The PP was the biggest party but for 10 months it could not win sufficient votes to form a government. A fresh election in June saw the PP recover to seats, but well short of securing a majority. Interestingly, the supposed anti-corruption party, Ciudadanos, failed to vote to remove Rajoy. Under the terms of the Spanish Constitution, a Congress of Deputies was required to do more than simply say it had no confidence in Rajoy; it had to elect someone else prime minister in his stead, with an absolute majority. As I write the future of the social democratic government hangs by a thread as it faces losing a budget vote defeat because the two Catalan parties will not vote for it in protest at the trial of 12 Catalan leaders on charges of rebellion and sedition in relation to the 1 October Catalan independence referendum.

As already mentioned the first has foundered on the prosecution of 12 Catalan leaders. For supporters of Catalan independence, promises of greater fiscal powers for the Catalan Parliament, extra funding for infrastructure and overhaul of the Constitution comes long after the horse has bolted. Details of the purported constitutional overhaul have never been made public.

Despite the high degree of organisation under reformist leadership the workers have been powerless to defeat this attack.

Fascism vs Democracy - What's The Difference? - Political Comparison

Let none say: These events concern Germany; we have no Fascism in Britain; how can we concern ourselves with the question of Fascism in Britain? The offensive of capitalist reaction is a world offensive. It extends from country to country, through Italy, Hungary, Poland, Germany. To-day it has reached Germany. The world capitalist offensive has struck most ferociously in Germany, because the German working-class movement is the strongest working-class movement outside the Soviet Union, and the nearest to socialist victory; on the fate of the struggle in Germany turns the future of the movement throughout the capitalist world.

Therefore, the most violent, murderous fury of the capitalist offensive is revealed in Germany. But in every country in the capitalist world, reaction rages. Only the united strength and action of the working class can defeat this offensive of capitalism.

This is the urgent question of to-day. The whole future of the working class and of socialism is at stake. This is the urgent issue which every socialist and every trade unionist must face, must understand how Fascism came to conquer in Germany, despite all the democratic forms and developed working class organisation, and how alone the working class can defeat Fascism. The Communist International declares in its Manifesto, issued in the beginning of March, —. This is the plain and straightforward proposal put forward by the Communist International for the common action of the workers against the offensive of Fascism and reaction.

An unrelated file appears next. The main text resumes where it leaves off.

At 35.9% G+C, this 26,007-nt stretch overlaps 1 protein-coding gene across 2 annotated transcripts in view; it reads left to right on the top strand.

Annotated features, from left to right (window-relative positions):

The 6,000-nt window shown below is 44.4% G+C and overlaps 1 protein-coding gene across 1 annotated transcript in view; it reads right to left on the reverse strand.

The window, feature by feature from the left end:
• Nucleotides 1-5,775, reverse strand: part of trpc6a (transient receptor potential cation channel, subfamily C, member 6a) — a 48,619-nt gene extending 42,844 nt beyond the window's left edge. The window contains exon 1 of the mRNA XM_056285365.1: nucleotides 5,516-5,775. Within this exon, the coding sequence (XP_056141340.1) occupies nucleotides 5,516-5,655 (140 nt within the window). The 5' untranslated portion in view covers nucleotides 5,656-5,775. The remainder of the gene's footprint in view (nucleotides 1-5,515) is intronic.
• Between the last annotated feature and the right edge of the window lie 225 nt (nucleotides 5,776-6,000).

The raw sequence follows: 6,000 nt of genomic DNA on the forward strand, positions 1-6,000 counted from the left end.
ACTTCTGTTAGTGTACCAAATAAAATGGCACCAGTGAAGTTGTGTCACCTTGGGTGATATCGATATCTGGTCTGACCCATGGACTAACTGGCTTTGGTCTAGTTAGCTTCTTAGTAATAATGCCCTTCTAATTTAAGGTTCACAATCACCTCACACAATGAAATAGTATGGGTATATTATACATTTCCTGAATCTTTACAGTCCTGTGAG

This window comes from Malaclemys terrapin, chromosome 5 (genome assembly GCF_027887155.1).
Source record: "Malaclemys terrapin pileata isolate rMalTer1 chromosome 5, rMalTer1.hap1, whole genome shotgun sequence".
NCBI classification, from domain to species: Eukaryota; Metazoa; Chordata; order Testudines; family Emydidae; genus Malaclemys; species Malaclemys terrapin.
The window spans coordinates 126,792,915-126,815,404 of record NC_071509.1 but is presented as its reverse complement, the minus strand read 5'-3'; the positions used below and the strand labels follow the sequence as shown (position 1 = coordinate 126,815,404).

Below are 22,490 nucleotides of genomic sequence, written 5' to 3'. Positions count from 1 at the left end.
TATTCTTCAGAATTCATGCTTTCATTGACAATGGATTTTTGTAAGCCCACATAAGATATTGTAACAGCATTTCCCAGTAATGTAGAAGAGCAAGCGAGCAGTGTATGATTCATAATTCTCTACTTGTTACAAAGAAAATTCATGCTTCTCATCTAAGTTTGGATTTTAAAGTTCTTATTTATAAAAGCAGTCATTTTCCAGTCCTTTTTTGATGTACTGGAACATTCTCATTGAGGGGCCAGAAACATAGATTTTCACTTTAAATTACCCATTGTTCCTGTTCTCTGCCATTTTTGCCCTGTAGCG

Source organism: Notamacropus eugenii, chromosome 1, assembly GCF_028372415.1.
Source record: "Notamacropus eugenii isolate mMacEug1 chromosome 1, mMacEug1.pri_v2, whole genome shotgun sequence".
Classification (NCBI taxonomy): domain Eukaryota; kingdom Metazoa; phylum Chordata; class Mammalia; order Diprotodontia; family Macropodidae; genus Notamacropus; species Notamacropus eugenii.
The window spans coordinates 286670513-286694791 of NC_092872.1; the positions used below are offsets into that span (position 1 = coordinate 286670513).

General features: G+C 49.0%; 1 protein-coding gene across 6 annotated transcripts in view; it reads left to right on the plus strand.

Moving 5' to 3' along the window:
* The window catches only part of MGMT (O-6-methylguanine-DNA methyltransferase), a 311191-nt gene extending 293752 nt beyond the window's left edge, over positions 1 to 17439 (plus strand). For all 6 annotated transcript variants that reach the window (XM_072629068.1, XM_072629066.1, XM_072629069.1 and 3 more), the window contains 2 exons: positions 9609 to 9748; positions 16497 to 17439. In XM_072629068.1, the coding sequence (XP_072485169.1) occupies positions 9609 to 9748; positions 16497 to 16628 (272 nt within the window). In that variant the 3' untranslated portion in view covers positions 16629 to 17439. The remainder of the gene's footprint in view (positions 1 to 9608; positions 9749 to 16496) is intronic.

It is a plain proposition, which should commend itself to every worker, for a practical fighting alliance against the capitalist attack, while holding over ultimate political differences during the fight. In every country the Communist Parties have put forward concrete propositions to the social democratic parties and trade unions for the united working-class front against Fascism and reaction.

In every country the social democratic parties and the reformist trade unions have refused. In this manifesto they put forward no concrete proposals for the fight against Fascism. How these empty phrases of abstract principles are to help the German workers under the attack of Fascism, how they are to defeat the attack of Fascism, they have no answer.

Thus the Labour Party refuses the united working-class front against Fascism, but joins in the united front with capitalism and with Fascism against Communism. The Manifesto issued last week-end by the National Joint Labour Council betrayed no realisation that the issue is the destruction of the working-class movement throughout Europe. This same line will lead to the victory of Fascism in Britain, if the workers do not correct it in time. Greenwood, M.

Face the facts. The Labour Party in office has shown what it means by democracy when it has ruled as the Government of the British Empire. Of the million subjects of the British Empire, millions, or six-sevenths, are coloured peoples despotically ruled from London without even the form or pretence of democratic control of their own destinies. The Labour Government ruled and held in subjection these four hundred and twenty million colonial slaves, one-fifth of the human race, by armed violence, shooting and imprisoning all who dared to resist and to claim democratic rights.